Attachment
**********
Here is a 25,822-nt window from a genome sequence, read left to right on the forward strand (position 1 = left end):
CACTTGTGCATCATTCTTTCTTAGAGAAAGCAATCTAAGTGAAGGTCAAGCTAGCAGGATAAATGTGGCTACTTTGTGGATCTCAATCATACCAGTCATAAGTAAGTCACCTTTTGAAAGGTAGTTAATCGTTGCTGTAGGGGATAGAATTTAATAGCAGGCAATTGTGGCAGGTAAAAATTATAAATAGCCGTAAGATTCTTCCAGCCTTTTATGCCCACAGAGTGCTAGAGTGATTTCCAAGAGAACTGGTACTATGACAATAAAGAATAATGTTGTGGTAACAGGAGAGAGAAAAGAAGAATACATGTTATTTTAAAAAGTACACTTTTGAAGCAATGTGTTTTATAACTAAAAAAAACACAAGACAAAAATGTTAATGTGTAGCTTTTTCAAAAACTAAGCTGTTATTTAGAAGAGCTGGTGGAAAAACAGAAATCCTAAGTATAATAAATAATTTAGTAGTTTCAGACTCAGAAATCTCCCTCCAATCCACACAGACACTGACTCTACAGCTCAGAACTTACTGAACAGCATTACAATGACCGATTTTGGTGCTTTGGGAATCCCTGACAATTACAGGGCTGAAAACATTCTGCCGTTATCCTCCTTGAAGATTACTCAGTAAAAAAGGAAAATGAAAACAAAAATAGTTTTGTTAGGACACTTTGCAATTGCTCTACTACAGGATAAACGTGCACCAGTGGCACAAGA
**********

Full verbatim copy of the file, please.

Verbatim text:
Here is a 25,822-nt window from a genome sequence, read left to right on the forward strand (position 1 = left end):
CACTTGTGCATCATTCTTTCTTAGAGAAAGCAATCTAAGTGAAGGTCAAGCTAGCAGGATAAATGTGGCTACTTTGTGGATCTCAATCATACCAGTCATAAGTAAGTCACCTTTTGAAAGGTAGTTAATCGTTGCTGTAGGGGATAGAATTTAATAGCAGGCAATTGTGGCAGGTAAAAATTATAAATAGCCGTAAGATTCTTCCAGCCTTTTATGCCCACAGAGTGCTAGAGTGATTTCCAAGAGAACTGGTACTATGACAATAAAGAATAATGTTGTGGTAACAGGAGAGAGAAAAGAAGAATACATGTTATTTTAAAAAGTACACTTTTGAAGCAATGTGTTTTATAACTAAAAAAAACACAAGACAAAAATGTTAATGTGTAGCTTTTTCAAAAACTAAGCTGTTATTTAGAAGAGCTGGTGGAAAAACAGAAATCCTAAGTATAATAAATAATTTAGTAGTTTCAGACTCAGAAATCTCCCTCCAATCCACACAGACACTGACTCTACAGCTCAGAACTTACTGAACAGCATTACAATGACCGATTTTGGTGCTTTGGGAATCCCTGACAATTACAGGGCTGAAAACATTCTGCCGTTATCCTCCTTGAAGATTACTCAGTAAAAAAGGAAAATGAAAACAAAAATAGTTTTGTTAGGACACTTTGCAATTGCTCTACTACAGGATAAACGTGCACCAGTGGCACAAGA